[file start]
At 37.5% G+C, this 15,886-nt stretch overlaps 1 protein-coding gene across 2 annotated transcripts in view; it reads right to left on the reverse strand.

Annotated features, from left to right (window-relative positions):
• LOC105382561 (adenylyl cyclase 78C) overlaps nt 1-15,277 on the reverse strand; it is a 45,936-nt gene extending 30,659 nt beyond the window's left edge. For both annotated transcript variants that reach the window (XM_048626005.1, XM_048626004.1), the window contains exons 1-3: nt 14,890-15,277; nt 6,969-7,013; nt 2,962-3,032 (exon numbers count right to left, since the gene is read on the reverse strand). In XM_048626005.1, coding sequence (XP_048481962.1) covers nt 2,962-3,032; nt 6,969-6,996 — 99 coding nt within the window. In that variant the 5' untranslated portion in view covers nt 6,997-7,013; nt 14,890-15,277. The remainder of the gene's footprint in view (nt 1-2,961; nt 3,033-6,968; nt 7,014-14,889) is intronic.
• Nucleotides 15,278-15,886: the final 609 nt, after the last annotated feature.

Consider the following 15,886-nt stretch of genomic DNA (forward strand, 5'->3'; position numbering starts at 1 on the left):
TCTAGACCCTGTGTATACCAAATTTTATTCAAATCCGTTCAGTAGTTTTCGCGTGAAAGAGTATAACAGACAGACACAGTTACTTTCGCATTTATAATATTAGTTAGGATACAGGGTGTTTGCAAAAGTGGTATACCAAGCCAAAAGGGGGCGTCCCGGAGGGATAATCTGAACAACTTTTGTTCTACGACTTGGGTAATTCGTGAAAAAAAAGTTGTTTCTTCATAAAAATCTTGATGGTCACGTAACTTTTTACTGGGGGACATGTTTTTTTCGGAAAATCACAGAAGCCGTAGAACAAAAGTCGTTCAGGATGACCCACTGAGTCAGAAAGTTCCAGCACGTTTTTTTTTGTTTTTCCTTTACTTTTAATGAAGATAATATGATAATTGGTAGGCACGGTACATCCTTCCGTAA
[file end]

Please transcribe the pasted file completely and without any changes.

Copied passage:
At 37.5% G+C, this 15,886-nt stretch overlaps 1 protein-coding gene across 2 annotated transcripts in view; it reads right to left on the reverse strand.

Annotated features, from left to right (window-relative positions):
• LOC105382561 (adenylyl cyclase 78C) overlaps nt 1-15,277 on the reverse strand; it is a 45,936-nt gene extending 30,659 nt beyond the window's left edge. For both annotated transcript variants that reach the window (XM_048626005.1, XM_048626004.1), the window contains exons 1-3: nt 14,890-15,277; nt 6,969-7,013; nt 2,962-3,032 (exon numbers count right to left, since the gene is read on the reverse strand). In XM_048626005.1, coding sequence (XP_048481962.1) covers nt 2,962-3,032; nt 6,969-6,996 — 99 coding nt within the window. In that variant the 5' untranslated portion in view covers nt 6,997-7,013; nt 14,890-15,277. The remainder of the gene's footprint in view (nt 1-2,961; nt 3,033-6,968; nt 7,014-14,889) is intronic.
• Nucleotides 15,278-15,886: the final 609 nt, after the last annotated feature.

Consider the following 15,886-nt stretch of genomic DNA (forward strand, 5'->3'; position numbering starts at 1 on the left):
TCTAGACCCTGTGTATACCAAATTTTATTCAAATCCGTTCAGTAGTTTTCGCGTGAAAGAGTATAACAGACAGACACAGTTACTTTCGCATTTATAATATTAGTTAGGATACAGGGTGTTTGCAAAAGTGGTATACCAAGCCAAAAGGGGGCGTCCCGGAGGGATAATCTGAACAACTTTTGTTCTACGACTTGGGTAATTCGTGAAAAAAAAGTTGTTTCTTCATAAAAATCTTGATGGTCACGTAACTTTTTACTGGGGGACATGTTTTTTTCGGAAAATCACAGAAGCCGTAGAACAAAAGTCGTTCAGGATGACCCACTGAGTCAGAAAGTTCCAGCACGTTTTTTTTTGTTTTTCCTTTACTTTTAATGAAGATAATATGATAATTGGTAGGCACGGTACATCCTTCCGTAA